What if politicians could take away your voting rights just because they can’t agree?
That’s essentially what’s happening in Wisconsin right now, where a heated debate over the state’s budget and the rights of public employees has turned voting rights into a political volleyball between Republicans and Democrats.
The politicking has gotten so bad that Democrats fled the state to avoid voting on the budget. Then Republicans tried to lure them back Thursday by forcing the legislature to vote on a measure that puts unnecessary barriers in the way of people who are already eligible to vote in elections. It didn’t work because the Democrats didn’t come back and Republicans couldn’t pass the bill, but this isn’t the last we’ve seen of it.
It’s outrageous that something as core to our democracy as the right to vote could be used as a political bargaining chip.
More troubling, however, is that the proposed voter identification measure would have been on the legislative docket regardless of this budget crisis, threatening to weaken participation in a state that ranked second in 2008 national turnout. As University of Wisconsin-Madison student Sam Polstein, who is leading the fight against the measure on campus, explains on Rock the Vote’s blog:
“For out-of-state students, like myself, this bill would require us to go to the DMV, surrender our out-of-state licenses and obtain a Wisconsin license at $28 a pop… Furthermore, the bill requires voters to live at their voting address for 28 (rather than the current 10) days before Election Day. This is a direct attack on college students’ voting rights as most move into their new residences less than 28 days before the fall primaries. This is shocking, disheartening, and unnecessary to prevent the almost non-existent fraud in Wisconsin elections. Our government should be encouraging students to engage in the civic process.”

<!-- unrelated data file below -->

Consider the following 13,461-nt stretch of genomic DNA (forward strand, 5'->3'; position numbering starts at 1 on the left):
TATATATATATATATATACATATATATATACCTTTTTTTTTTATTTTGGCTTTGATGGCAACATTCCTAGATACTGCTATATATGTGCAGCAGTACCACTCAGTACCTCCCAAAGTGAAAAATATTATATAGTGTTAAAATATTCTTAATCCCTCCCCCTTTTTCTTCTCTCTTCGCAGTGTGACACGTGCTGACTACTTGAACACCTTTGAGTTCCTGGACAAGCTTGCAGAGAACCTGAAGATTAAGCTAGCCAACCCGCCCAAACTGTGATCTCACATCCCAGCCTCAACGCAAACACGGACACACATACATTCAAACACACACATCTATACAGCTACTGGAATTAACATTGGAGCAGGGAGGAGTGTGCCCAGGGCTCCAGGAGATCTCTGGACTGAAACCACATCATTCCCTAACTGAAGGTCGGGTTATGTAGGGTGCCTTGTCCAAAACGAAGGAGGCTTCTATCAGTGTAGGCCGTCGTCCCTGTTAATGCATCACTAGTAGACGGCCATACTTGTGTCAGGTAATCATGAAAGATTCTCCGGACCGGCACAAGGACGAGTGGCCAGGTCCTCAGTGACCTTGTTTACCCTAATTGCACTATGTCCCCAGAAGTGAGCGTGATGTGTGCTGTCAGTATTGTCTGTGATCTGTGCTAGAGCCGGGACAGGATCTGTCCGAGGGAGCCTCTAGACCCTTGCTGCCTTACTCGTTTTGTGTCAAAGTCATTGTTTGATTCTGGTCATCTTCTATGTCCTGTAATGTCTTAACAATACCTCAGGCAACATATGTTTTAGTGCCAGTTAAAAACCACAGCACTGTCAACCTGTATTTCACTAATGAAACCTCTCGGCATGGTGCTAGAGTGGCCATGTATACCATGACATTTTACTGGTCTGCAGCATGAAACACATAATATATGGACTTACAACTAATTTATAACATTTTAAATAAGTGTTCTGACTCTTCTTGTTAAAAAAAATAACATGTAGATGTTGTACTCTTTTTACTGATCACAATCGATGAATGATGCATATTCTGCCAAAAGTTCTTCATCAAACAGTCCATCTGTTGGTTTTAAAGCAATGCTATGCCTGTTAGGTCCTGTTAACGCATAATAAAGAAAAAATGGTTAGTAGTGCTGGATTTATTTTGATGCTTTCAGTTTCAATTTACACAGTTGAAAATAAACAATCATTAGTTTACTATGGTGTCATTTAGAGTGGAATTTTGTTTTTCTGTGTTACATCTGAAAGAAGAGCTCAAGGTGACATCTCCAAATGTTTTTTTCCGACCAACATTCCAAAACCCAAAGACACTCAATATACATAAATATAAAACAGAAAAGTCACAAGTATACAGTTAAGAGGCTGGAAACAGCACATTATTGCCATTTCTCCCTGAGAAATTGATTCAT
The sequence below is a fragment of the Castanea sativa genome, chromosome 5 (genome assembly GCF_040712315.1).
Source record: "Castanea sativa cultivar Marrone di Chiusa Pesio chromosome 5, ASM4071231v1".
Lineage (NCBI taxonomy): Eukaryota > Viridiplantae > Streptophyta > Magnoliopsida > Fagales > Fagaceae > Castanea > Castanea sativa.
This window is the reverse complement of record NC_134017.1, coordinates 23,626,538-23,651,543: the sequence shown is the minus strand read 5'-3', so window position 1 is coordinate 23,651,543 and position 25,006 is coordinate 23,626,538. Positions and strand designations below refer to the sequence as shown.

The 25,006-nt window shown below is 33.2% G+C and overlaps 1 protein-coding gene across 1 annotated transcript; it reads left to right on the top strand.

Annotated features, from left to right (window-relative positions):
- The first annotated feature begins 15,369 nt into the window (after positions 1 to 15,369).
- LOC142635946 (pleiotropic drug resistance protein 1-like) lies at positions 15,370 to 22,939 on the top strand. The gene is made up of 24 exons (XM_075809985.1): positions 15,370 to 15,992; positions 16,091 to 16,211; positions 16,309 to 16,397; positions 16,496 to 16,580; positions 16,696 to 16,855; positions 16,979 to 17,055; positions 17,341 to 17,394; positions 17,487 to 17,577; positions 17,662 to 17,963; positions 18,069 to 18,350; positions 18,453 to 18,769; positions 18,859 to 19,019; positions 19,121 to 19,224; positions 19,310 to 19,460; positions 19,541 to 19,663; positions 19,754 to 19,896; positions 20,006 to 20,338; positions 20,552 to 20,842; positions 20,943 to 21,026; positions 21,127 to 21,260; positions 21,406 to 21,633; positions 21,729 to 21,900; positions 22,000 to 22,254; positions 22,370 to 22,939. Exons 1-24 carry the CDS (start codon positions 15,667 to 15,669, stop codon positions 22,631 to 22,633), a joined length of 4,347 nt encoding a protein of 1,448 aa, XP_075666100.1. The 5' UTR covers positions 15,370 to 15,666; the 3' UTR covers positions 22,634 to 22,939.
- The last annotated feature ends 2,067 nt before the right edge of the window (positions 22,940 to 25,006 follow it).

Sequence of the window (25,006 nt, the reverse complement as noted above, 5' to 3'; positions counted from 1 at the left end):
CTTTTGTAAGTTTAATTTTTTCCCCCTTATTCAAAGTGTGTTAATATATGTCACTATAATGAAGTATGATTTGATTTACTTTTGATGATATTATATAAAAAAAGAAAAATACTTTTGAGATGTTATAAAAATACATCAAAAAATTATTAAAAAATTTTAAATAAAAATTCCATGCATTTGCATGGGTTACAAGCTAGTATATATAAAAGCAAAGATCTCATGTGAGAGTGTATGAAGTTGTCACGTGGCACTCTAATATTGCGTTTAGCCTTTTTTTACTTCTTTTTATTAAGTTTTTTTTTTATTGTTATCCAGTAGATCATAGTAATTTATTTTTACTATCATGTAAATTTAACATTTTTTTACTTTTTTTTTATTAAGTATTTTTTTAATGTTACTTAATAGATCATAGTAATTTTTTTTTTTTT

The problem reaches far beyond Wisconsin. It’s one of several states currently fighting off an active assault on voting rights. States like Colorado, Minnesota, Missouri, Maine, Iowa, New Hampshire and North Carolina, among others, are also facing similar pieces of legislation.
Voter ID requirements are one of many tactics used to disenfranchise voters. Efforts to eliminate early voting, same-day registration, pre-registration, and the rights of students also prevent young people and others, like seniors and the poor, from participating in our civic process.
This war on voting disproportionately impacts young people and is a serious threat to the next generation’s ability to participate in the electoral process.
Unfortunately, there’s no quick-fix solution to ensure that all young people aro